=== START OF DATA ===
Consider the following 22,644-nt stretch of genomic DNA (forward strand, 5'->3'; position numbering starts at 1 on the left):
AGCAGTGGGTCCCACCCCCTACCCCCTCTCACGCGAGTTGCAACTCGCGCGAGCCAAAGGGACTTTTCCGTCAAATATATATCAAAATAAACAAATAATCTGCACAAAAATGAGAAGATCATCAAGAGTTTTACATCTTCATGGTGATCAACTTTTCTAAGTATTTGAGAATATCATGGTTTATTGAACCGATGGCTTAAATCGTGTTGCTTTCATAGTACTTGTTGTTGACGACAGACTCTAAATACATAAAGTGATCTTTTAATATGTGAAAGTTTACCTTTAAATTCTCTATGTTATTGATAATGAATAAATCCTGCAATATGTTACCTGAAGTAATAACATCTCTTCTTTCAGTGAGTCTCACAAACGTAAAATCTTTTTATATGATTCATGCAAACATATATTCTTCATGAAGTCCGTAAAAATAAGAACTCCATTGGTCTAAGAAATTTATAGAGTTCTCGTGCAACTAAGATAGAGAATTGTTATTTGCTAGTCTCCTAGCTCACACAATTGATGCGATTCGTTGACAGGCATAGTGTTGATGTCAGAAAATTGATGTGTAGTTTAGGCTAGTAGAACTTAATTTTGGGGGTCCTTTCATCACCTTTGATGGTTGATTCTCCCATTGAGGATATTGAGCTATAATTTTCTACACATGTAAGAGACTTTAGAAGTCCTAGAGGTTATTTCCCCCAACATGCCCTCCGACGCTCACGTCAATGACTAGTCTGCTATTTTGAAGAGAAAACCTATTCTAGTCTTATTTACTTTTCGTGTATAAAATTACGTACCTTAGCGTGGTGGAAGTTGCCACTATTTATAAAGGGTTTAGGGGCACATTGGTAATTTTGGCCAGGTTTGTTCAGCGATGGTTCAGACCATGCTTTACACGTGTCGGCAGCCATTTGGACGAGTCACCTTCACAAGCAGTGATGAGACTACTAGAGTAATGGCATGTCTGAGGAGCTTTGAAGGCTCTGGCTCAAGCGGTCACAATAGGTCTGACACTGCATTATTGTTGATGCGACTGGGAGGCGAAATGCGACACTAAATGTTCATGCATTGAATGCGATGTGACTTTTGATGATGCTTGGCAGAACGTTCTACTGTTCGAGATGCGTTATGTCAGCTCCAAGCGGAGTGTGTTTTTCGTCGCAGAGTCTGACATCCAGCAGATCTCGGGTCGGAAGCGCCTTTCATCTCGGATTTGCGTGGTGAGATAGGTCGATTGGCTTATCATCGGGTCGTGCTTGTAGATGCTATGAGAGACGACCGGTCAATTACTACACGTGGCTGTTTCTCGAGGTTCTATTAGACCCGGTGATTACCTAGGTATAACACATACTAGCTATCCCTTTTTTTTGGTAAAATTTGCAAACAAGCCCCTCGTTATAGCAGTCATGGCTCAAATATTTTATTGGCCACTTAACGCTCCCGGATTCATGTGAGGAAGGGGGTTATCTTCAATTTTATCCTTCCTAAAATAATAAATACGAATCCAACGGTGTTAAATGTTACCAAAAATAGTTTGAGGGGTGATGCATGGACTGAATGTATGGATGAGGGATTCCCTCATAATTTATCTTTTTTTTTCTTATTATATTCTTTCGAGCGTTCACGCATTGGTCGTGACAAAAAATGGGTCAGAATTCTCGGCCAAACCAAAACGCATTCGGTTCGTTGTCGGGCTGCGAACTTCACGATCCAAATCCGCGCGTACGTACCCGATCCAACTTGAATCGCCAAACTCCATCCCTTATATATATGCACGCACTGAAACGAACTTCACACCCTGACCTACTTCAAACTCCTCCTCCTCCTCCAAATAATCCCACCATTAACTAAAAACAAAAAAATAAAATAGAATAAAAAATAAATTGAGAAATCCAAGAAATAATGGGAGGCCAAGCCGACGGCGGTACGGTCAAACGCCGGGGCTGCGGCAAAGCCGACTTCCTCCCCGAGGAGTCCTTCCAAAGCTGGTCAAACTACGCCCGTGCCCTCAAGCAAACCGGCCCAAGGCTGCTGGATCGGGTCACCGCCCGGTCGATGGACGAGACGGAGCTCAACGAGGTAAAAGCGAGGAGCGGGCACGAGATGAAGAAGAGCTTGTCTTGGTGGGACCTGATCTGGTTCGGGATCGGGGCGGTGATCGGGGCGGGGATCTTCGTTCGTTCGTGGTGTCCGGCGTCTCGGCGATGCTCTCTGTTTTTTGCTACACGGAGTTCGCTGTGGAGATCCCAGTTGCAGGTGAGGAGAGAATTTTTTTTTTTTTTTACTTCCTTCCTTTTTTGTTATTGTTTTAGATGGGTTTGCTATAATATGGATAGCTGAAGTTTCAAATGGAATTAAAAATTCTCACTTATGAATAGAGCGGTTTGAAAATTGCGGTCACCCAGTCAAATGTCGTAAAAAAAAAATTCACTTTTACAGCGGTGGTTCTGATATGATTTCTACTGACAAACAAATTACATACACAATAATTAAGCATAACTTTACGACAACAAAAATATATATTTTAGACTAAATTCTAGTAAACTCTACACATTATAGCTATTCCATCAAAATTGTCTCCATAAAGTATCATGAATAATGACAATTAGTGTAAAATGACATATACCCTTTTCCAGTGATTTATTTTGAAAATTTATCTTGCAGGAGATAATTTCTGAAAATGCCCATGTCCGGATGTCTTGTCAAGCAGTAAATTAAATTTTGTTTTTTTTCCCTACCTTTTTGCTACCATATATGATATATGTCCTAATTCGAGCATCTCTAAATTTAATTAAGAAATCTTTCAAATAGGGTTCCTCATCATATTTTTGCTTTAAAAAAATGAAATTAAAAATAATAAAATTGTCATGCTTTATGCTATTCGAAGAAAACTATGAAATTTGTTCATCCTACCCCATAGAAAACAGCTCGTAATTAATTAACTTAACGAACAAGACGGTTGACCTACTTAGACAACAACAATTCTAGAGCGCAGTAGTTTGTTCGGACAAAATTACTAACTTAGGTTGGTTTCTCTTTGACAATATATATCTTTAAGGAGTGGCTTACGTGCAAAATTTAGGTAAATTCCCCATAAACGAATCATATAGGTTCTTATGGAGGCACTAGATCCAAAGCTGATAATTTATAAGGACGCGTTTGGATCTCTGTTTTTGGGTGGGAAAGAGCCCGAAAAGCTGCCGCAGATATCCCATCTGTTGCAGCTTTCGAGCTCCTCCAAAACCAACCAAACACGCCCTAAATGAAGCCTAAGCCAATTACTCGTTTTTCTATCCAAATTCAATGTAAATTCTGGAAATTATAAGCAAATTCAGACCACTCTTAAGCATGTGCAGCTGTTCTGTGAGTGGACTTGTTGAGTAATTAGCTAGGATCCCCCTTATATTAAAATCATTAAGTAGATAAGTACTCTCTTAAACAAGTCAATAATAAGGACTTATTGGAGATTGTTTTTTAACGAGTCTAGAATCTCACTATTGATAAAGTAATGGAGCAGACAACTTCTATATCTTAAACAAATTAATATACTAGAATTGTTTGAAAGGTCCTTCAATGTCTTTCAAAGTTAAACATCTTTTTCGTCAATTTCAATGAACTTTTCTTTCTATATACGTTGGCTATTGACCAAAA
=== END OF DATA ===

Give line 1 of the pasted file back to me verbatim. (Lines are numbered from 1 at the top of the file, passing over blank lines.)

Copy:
Consider the following 22,644-nt stretch of genomic DNA (forward strand, 5'->3'; position numbering starts at 1 on the left):